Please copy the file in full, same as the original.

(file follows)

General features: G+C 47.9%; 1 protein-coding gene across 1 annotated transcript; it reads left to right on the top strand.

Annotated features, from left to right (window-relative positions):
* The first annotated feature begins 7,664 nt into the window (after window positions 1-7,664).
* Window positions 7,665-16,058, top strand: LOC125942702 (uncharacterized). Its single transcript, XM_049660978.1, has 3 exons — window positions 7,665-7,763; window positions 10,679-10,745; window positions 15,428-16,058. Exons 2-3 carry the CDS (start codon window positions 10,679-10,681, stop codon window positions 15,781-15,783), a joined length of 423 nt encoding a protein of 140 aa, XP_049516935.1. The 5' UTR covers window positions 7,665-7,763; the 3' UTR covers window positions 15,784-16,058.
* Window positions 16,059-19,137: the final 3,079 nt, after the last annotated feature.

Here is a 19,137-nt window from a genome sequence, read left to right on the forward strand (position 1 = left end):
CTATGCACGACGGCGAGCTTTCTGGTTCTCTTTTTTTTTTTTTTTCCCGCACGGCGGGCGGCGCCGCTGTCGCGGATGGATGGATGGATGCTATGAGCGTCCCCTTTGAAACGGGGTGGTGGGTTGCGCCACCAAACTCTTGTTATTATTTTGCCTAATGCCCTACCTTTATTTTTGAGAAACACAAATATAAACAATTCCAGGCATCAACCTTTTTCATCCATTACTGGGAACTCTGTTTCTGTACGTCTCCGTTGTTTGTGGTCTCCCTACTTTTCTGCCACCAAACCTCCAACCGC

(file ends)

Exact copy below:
General features: G+C 47.9%; 1 protein-coding gene across 1 annotated transcript; it reads left to right on the top strand.

Annotated features, from left to right (window-relative positions):
* The first annotated feature begins 7,664 nt into the window (after window positions 1-7,664).
* Window positions 7,665-16,058, top strand: LOC125942702 (uncharacterized). Its single transcript, XM_049660978.1, has 3 exons — window positions 7,665-7,763; window positions 10,679-10,745; window positions 15,428-16,058. Exons 2-3 carry the CDS (start codon window positions 10,679-10,681, stop codon window positions 15,781-15,783), a joined length of 423 nt encoding a protein of 140 aa, XP_049516935.1. The 5' UTR covers window positions 7,665-7,763; the 3' UTR covers window positions 15,784-16,058.
* Window positions 16,059-19,137: the final 3,079 nt, after the last annotated feature.

Here is a 19,137-nt window from a genome sequence, read left to right on the forward strand (position 1 = left end):
CTATGCACGACGGCGAGCTTTCTGGTTCTCTTTTTTTTTTTTTTTCCCGCACGGCGGGCGGCGCCGCTGTCGCGGATGGATGGATGGATGCTATGAGCGTCCCCTTTGAAACGGGGTGGTGGGTTGCGCCACCAAACTCTTGTTATTATTTTGCCTAATGCCCTACCTTTATTTTTGAGAAACACAAATATAAACAATTCCAGGCATCAACCTTTTTCATCCATTACTGGGAACTCTGTTTCTGTACGTCTCCGTTGTTTGTGGTCTCCCTACTTTTCTGCCACCAAACCTCCAACCGC